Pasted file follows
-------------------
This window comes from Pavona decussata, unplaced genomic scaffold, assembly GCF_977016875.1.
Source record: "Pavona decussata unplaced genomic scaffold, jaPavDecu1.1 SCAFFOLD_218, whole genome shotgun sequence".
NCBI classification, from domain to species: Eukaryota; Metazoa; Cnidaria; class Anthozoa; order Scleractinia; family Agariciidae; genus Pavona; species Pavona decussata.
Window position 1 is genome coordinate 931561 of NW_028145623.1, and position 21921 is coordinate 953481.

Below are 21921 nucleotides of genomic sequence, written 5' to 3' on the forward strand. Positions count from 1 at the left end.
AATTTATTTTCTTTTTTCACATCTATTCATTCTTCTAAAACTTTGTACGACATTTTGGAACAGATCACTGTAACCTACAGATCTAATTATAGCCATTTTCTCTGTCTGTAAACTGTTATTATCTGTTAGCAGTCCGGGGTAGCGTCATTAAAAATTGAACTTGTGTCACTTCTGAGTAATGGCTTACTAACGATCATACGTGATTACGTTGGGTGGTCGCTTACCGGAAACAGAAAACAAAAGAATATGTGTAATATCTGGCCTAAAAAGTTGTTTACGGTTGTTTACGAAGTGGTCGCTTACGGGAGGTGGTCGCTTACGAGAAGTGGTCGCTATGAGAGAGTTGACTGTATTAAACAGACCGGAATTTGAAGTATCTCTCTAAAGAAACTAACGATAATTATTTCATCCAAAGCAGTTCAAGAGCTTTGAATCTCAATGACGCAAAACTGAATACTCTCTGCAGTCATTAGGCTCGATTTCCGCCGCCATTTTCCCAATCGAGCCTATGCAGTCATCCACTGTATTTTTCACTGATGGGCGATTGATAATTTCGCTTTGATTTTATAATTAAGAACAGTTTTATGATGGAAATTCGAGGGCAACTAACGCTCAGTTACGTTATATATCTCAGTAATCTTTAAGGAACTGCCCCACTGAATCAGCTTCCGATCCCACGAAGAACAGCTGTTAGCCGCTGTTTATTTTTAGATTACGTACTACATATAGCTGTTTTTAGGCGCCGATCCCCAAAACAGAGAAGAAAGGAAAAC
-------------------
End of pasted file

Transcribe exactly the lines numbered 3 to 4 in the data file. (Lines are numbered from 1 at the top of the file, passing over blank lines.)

NCBI classification, from domain to species: Eukaryota; Metazoa; Cnidaria; class Anthozoa; order Scleractinia; family Agariciidae; genus Pavona; species Pavona decussata.
Window position 1 is genome coordinate 931561 of NW_028145623.1, and position 21921 is coordinate 953481.